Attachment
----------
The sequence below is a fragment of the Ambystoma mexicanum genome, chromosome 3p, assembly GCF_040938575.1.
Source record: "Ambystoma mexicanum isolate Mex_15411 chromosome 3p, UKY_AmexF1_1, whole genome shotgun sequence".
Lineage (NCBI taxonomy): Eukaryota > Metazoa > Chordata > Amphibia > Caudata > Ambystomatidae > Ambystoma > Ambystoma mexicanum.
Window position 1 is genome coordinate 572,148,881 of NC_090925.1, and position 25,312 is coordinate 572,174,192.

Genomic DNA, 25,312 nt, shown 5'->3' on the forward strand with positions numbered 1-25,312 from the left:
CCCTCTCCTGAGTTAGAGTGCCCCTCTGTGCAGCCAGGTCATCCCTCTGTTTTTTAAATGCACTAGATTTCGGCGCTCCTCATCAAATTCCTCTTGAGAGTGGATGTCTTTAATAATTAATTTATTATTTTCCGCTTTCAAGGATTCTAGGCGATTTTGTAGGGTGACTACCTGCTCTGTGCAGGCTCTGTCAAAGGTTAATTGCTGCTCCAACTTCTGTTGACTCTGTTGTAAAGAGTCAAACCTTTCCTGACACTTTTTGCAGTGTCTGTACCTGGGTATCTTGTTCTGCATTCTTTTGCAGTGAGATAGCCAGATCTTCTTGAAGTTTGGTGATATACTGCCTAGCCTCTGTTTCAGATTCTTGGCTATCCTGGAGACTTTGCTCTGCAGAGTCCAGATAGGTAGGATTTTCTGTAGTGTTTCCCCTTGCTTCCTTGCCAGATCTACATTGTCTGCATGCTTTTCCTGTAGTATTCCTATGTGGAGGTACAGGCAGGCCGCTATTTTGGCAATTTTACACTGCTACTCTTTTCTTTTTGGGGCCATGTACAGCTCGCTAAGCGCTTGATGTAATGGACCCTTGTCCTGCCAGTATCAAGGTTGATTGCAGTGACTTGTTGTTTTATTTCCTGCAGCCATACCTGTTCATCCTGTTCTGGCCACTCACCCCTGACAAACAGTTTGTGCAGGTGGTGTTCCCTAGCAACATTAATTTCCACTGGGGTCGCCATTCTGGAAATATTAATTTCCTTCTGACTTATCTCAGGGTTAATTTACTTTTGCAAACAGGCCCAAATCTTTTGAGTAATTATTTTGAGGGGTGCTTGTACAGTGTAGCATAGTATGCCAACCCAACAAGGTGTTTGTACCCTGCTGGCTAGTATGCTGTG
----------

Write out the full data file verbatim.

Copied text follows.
The sequence below is a fragment of the Ambystoma mexicanum genome, chromosome 3p, assembly GCF_040938575.1.
Source record: "Ambystoma mexicanum isolate Mex_15411 chromosome 3p, UKY_AmexF1_1, whole genome shotgun sequence".
Lineage (NCBI taxonomy): Eukaryota > Metazoa > Chordata > Amphibia > Caudata > Ambystomatidae > Ambystoma > Ambystoma mexicanum.
Window position 1 is genome coordinate 572,148,881 of NC_090925.1, and position 25,312 is coordinate 572,174,192.

Genomic DNA, 25,312 nt, shown 5'->3' on the forward strand with positions numbered 1-25,312 from the left:
CCCTCTCCTGAGTTAGAGTGCCCCTCTGTGCAGCCAGGTCATCCCTCTGTTTTTTAAATGCACTAGATTTCGGCGCTCCTCATCAAATTCCTCTTGAGAGTGGATGTCTTTAATAATTAATTTATTATTTTCCGCTTTCAAGGATTCTAGGCGATTTTGTAGGGTGACTACCTGCTCTGTGCAGGCTCTGTCAAAGGTTAATTGCTGCTCCAACTTCTGTTGACTCTGTTGTAAAGAGTCAAACCTTTCCTGACACTTTTTGCAGTGTCTGTACCTGGGTATCTTGTTCTGCATTCTTTTGCAGTGAGATAGCCAGATCTTCTTGAAGTTTGGTGATATACTGCCTAGCCTCTGTTTCAGATTCTTGGCTATCCTGGAGACTTTGCTCTGCAGAGTCCAGATAGGTAGGATTTTCTGTAGTGTTTCCCCTTGCTTCCTTGCCAGATCTACATTGTCTGCATGCTTTTCCTGTAGTATTCCTATGTGGAGGTACAGGCAGGCCGCTATTTTGGCAATTTTACACTGCTACTCTTTTCTTTTTGGGGCCATGTACAGCTCGCTAAGCGCTTGATGTAATGGACCCTTGTCCTGCCAGTATCAAGGTTGATTGCAGTGACTTGTTGTTTTATTTCCTGCAGCCATACCTGTTCATCCTGTTCTGGCCACTCACCCCTGACAAACAGTTTGTGCAGGTGGTGTTCCCTAGCAACATTAATTTCCACTGGGGTCGCCATTCTGGAAATATTAATTTCCTTCTGACTTATCTCAGGGTTAATTTACTTTTGCAAACAGGCCCAAATCTTTTGAGTAATTATTTTGAGGGGTGCTTGTACAGTGTAGCATAGTATGCCAACCCAACAAGGTGTTTGTACCCTGCTGGCTAGTATGCTGTG